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RE: [css3-flexbox] Best way to denote flexible lengths

From: Alex Mogilevsky <alexmog@microsoft.com>
Date: Wed, 9 Mar 2011 20:22:47 +0000
To: Tab Atkins Jr. <jackalmage@gmail.com>, www-style list <www-style@w3.org>
Message-ID: <D51C9E849DDD0D4EA38C2E539856928411EC50B6@TK5EX14MBXC212.redmond.corp.microsoft.com>
I was thinking about how usable old and new syntax are for somebody who is has not memorized the spec but using examples and autocomplete as reference.

From usability point of view, functional notation with multiple arguments is not very usable, regardless of argument order. I think the old, more explicit syntax is more clear and intuitive.

Of course it is hard to specify flexibility on multiple box model properties without a unit or a function (the alternative is multiple properties which nobody likes).

Here is a different option that I'd like to consider:
a) keep 'flex' property. It defines flexibility of width or height. The preferred length is the specified value of width or height (0 for absolute, 'auto' or any other value for additive)
b) flex() function has 3 arguments to set preferred length, positive and negative flex. I think it will be used rarely, so order of arguments and their order is not that important. Flex(positive-flex, negative-flex, preferred-length) is most usable for margins and padding (with preferred length usually zero).

With this, 
	width:auto; flex:1 == width:flex(1,0,auto); 	
	width:0; flex:1 == width:flex(1,0,0);

for alignment, flex function usually has one argument:
	margin-top:flex(1) -- align to bottom 	
	padding-top:flex(1) -- align content to bottom (as vertical-align:bottom)

There is *also* a viable option to not have flex() function at all and use 'auto' as equivalent of 'flex(1)' for properties other than width and height where flex is applicable. That will of course require that padding takes 'auto', and that will not allow for flexible padding with min value -- but it would be much much easier to use.

We have previously discussed an approach with no flex() function but auto==flex(1). I am not sure it was ever formally written down though, was it? It will really help to have a representative set of use cases at one place, like http://dev.w3.org/csswg/css3-gcpm/uc.html .

Alex

-----Original Message-----
From: www-style-request@w3.org [mailto:www-style-request@w3.org] On Behalf Of Tab Atkins Jr.
Sent: Tuesday, March 08, 2011 2:33 PM
To: www-style list
Subject: [css3-flexbox] Best way to denote flexible lengths

There was some disagreement during the FtF presentation on Flexbox over how best to write flexible lengths.  In particular, the current syntax very slightly favors "absolute" flexes over "additive" flexes.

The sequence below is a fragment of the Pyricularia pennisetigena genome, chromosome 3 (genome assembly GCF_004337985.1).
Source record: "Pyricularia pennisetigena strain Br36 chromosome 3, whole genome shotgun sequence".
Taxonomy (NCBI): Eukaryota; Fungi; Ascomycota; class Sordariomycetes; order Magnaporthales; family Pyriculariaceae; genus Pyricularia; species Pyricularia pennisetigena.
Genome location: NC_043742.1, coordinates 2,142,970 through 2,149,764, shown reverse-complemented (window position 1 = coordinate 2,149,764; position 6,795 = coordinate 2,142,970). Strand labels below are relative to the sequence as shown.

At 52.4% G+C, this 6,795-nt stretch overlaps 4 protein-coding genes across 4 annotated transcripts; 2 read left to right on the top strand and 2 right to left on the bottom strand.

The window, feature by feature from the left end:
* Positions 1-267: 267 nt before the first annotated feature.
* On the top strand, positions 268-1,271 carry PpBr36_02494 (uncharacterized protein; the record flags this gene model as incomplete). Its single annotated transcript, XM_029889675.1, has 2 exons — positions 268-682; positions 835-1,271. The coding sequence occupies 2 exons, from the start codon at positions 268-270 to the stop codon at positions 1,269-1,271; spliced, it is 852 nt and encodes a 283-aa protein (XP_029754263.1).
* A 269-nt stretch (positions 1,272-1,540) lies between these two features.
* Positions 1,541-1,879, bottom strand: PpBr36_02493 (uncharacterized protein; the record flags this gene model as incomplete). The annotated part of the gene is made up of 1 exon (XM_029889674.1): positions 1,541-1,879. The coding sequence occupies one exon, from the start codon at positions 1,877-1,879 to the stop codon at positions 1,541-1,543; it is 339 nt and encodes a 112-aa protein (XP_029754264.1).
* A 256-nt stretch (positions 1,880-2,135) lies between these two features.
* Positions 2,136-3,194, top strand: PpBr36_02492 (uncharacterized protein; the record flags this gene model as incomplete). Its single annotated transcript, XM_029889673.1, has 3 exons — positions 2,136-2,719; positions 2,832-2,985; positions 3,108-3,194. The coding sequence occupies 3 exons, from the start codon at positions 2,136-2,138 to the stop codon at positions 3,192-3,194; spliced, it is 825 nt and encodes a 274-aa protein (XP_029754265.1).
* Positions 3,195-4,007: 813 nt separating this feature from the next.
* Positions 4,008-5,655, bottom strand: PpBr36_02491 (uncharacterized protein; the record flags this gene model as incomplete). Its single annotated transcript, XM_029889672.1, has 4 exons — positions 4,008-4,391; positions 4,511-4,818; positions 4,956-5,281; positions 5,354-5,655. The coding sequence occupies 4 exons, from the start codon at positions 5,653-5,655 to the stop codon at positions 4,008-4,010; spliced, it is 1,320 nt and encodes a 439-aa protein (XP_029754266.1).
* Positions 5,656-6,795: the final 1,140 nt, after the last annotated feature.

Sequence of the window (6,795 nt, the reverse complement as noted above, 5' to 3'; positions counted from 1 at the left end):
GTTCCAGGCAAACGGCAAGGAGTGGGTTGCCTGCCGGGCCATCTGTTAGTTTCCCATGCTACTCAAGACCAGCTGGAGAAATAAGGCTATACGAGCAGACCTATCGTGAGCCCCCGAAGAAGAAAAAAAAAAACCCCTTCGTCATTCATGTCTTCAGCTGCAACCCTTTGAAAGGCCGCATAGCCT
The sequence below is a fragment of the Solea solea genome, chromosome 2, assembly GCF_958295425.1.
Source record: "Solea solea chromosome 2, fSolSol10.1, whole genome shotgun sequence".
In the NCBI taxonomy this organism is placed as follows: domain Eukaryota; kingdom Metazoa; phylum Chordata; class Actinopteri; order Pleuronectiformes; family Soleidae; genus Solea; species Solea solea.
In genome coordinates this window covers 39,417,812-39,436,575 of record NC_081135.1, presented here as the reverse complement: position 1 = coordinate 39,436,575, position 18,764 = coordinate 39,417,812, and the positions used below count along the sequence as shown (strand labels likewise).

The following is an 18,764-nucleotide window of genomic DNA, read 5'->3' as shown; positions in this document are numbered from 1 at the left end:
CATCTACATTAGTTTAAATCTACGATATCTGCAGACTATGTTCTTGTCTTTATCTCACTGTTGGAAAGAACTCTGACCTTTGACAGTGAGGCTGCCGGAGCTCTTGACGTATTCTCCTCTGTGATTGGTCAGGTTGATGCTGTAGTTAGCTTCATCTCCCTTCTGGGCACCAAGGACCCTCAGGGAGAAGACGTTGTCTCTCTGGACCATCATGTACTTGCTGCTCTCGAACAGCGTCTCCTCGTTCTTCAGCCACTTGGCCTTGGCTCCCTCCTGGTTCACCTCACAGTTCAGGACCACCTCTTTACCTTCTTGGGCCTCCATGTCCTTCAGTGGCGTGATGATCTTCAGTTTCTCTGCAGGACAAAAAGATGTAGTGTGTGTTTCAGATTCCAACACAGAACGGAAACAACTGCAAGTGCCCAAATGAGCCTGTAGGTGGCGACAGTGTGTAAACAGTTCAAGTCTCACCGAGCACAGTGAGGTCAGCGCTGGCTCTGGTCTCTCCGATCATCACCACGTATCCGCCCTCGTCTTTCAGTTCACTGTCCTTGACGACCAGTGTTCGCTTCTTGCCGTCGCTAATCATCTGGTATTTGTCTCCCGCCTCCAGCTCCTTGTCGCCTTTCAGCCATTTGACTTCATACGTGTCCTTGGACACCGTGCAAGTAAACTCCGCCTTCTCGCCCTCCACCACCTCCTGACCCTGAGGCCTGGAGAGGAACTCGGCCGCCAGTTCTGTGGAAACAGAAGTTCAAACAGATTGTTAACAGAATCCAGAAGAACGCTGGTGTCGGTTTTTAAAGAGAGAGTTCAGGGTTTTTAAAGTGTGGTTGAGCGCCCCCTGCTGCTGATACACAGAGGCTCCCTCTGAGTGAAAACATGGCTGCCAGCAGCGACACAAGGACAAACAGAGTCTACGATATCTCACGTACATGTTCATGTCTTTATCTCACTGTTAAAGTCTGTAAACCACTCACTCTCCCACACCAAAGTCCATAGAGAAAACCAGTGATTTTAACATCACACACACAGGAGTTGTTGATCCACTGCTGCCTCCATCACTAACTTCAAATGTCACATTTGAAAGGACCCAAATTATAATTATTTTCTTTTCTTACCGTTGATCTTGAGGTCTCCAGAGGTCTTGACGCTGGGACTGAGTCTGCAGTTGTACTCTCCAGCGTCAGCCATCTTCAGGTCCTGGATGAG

The discussion didn't go too far in person, so I'm bringing it to the list for more measured evaluation.

Here's a few options that were brought up:

(1)
Absolute flex can be specified by passing a single argument to the
flex() function, like flex(1). (The preferred width defaults to 0.) Additive flex can be specified by passing three arguments to the
flex() function, like flex(1,0,200px).
The simplest additive flex (flexing from 'auto') can be specified by just using 'auto'.

(2)
Additive flex can be specified by passing a single argument to the
flex() function, like flex(200px). (The positive flexibility defaults to 1.) Absolute flex can be specified by passing two arguments to the flex() function, like flex(0,1).

(3)
Absolute flex can be specified by passing a single argument to the
flex() function, like flex(1).
Additive flex can be specified by passing a single argument to the
flex-size() function, like flex-size(200px). (The positive flexibility defaults to 1.)

(4)
Absolute flex can be specified with the 'fl' unit, like 1fl.
Additive flex can be specified with the flex() function, like flex(200px). (The positive flexibility defaults to 1.)

(5)
Absolute flex can be specified by passing an integer to the flex() function, like flex(1).
Additive flex can be specified by passing a length to the flex() function, like flex(200px).


I don't have strong opinions on which choice to make, but I slightly lean toward (1) (it's what currently in the draft, after all).  What do other people think?

~TJ

Received on Wednesday, 9 March 2011 20:23:22 GMT

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